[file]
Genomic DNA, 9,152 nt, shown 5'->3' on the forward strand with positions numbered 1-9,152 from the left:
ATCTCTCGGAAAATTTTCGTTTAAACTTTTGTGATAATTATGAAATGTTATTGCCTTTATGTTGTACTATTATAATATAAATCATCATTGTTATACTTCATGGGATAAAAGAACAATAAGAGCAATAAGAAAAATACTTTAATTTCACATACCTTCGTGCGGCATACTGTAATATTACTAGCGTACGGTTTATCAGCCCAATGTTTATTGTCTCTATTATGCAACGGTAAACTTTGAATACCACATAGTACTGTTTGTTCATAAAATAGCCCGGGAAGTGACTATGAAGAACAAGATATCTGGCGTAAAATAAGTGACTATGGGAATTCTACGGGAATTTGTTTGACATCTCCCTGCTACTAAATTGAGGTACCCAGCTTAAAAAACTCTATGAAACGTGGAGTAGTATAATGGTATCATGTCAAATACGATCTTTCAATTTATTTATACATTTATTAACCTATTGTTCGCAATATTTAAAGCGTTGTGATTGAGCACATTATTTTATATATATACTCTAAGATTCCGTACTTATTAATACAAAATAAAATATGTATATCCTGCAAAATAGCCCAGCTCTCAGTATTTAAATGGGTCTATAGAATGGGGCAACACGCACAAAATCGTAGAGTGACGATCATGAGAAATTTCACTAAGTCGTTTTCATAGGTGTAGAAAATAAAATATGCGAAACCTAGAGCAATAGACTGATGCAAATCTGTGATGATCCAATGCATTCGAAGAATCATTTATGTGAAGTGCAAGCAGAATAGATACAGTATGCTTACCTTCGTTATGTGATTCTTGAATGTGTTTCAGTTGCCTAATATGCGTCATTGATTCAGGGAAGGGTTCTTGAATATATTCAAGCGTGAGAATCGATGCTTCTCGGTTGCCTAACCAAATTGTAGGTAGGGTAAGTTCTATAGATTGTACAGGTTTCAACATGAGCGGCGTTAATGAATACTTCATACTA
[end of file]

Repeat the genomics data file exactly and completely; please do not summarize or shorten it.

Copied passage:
Genomic DNA, 9,152 nt, shown 5'->3' on the forward strand with positions numbered 1-9,152 from the left:
ATCTCTCGGAAAATTTTCGTTTAAACTTTTGTGATAATTATGAAATGTTATTGCCTTTATGTTGTACTATTATAATATAAATCATCATTGTTATACTTCATGGGATAAAAGAACAATAAGAGCAATAAGAAAAATACTTTAATTTCACATACCTTCGTGCGGCATACTGTAATATTACTAGCGTACGGTTTATCAGCCCAATGTTTATTGTCTCTATTATGCAACGGTAAACTTTGAATACCACATAGTACTGTTTGTTCATAAAATAGCCCGGGAAGTGACTATGAAGAACAAGATATCTGGCGTAAAATAAGTGACTATGGGAATTCTACGGGAATTTGTTTGACATCTCCCTGCTACTAAATTGAGGTACCCAGCTTAAAAAACTCTATGAAACGTGGAGTAGTATAATGGTATCATGTCAAATACGATCTTTCAATTTATTTATACATTTATTAACCTATTGTTCGCAATATTTAAAGCGTTGTGATTGAGCACATTATTTTATATATATACTCTAAGATTCCGTACTTATTAATACAAAATAAAATATGTATATCCTGCAAAATAGCCCAGCTCTCAGTATTTAAATGGGTCTATAGAATGGGGCAACACGCACAAAATCGTAGAGTGACGATCATGAGAAATTTCACTAAGTCGTTTTCATAGGTGTAGAAAATAAAATATGCGAAACCTAGAGCAATAGACTGATGCAAATCTGTGATGATCCAATGCATTCGAAGAATCATTTATGTGAAGTGCAAGCAGAATAGATACAGTATGCTTACCTTCGTTATGTGATTCTTGAATGTGTTTCAGTTGCCTAATATGCGTCATTGATTCAGGGAAGGGTTCTTGAATATATTCAAGCGTGAGAATCGATGCTTCTCGGTTGCCTAACCAAATTGTAGGTAGGGTAAGTTCTATAGATTGTACAGGTTTCAACATGAGCGGCGTTAATGAATACTTCATACTA